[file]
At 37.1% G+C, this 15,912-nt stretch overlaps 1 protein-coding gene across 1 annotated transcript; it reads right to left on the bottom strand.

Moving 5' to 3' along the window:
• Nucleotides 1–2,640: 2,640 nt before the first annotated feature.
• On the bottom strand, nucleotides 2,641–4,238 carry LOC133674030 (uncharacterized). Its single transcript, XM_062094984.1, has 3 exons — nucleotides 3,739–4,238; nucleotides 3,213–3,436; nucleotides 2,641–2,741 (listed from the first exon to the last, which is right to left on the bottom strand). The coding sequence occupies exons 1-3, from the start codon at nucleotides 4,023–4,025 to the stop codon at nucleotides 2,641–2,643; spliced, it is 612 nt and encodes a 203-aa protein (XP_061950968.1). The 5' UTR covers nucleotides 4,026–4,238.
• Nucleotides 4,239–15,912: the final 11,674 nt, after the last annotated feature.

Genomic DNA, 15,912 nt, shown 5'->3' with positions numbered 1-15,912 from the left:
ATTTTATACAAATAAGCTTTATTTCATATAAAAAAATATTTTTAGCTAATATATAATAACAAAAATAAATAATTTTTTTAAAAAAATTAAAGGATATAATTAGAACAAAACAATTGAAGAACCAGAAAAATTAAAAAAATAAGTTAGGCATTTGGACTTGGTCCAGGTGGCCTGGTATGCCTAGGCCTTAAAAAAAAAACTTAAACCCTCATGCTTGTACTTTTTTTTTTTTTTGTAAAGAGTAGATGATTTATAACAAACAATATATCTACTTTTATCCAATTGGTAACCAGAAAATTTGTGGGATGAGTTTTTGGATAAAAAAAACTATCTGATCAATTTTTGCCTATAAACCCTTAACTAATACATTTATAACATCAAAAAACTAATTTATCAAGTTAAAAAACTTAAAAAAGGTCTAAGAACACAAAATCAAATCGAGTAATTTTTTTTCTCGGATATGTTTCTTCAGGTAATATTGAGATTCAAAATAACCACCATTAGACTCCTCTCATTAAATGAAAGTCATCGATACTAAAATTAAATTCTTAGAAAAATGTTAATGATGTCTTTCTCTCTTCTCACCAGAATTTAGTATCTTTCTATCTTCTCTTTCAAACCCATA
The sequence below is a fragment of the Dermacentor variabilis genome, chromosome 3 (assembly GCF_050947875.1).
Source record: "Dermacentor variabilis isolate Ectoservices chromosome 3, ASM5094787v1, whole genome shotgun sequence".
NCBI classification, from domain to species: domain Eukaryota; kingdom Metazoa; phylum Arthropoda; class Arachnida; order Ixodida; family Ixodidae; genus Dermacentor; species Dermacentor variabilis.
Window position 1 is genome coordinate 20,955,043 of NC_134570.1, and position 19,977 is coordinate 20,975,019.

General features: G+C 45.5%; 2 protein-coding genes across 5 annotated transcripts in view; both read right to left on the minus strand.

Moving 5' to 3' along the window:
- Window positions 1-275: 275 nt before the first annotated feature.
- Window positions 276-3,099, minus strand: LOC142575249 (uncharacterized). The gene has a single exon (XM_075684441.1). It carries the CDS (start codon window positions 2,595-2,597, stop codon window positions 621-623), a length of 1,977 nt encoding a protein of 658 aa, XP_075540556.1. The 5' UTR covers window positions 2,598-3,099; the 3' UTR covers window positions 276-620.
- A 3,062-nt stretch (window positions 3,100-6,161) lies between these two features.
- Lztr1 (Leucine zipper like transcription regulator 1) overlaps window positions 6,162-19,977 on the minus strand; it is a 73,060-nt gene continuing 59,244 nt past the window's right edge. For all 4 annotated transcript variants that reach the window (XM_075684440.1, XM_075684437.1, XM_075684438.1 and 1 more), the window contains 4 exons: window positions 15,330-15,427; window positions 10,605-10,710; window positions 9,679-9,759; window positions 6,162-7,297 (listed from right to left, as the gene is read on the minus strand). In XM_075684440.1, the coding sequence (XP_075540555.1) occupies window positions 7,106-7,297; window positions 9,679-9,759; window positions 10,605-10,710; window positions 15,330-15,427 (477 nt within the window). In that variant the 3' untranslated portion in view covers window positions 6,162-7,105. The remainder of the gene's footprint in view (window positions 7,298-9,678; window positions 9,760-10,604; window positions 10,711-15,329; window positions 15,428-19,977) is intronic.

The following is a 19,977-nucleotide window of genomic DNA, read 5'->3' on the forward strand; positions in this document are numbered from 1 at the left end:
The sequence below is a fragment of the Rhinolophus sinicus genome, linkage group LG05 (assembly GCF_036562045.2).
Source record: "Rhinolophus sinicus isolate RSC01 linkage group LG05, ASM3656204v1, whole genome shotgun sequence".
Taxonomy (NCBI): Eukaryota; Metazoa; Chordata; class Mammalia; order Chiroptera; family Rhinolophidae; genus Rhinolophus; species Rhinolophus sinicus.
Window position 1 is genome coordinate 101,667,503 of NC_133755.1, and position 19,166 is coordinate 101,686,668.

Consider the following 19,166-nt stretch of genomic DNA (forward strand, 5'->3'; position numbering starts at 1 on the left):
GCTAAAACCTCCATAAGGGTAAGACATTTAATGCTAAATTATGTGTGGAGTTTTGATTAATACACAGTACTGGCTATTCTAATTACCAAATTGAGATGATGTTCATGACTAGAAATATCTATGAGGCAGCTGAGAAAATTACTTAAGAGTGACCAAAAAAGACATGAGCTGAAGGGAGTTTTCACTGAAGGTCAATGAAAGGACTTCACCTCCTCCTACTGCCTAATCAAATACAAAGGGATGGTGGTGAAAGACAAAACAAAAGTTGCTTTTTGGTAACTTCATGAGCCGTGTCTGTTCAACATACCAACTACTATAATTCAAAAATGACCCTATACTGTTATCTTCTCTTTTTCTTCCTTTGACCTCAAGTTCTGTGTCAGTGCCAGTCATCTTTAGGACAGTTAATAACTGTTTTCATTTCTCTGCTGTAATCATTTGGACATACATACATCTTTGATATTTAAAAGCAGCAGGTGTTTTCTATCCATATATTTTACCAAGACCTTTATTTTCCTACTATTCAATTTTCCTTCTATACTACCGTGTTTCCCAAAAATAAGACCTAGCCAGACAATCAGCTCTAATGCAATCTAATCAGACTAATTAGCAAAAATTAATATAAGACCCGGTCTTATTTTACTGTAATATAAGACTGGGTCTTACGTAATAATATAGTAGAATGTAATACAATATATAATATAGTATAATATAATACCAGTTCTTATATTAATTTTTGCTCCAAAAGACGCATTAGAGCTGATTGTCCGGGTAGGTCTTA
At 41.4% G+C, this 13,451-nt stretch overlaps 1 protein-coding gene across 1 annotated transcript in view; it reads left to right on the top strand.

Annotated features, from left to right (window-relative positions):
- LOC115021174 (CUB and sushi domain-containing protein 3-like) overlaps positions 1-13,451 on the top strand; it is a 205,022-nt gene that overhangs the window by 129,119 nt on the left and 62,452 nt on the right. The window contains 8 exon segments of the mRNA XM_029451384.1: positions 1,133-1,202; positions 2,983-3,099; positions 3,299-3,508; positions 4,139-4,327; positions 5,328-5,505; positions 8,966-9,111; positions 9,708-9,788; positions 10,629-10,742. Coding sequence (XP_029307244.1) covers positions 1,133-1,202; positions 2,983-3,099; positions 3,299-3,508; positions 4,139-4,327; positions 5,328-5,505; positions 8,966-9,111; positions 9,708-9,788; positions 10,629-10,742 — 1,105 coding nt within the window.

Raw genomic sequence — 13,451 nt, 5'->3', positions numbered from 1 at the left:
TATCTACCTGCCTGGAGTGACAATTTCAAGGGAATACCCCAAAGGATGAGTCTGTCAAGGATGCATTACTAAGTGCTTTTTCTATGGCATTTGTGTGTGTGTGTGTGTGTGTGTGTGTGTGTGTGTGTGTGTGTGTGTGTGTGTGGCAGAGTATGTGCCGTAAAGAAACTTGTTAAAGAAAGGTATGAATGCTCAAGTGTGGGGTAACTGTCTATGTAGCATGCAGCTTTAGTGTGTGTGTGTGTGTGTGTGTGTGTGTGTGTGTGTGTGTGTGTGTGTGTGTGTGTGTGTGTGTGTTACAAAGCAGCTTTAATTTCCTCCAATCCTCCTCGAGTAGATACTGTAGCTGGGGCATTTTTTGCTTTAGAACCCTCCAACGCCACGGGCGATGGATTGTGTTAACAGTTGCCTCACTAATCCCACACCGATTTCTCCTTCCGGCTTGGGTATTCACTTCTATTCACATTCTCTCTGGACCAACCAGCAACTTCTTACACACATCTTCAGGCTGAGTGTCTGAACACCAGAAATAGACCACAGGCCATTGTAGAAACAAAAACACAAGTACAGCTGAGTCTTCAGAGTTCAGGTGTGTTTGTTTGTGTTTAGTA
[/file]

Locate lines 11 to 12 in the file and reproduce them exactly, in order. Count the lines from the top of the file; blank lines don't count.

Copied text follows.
Window position 1 is genome coordinate 20,955,043 of NC_134570.1, and position 19,977 is coordinate 20,975,019.

General features: G+C 45.5%; 2 protein-coding genes across 5 annotated transcripts in view; both read right to left on the minus strand.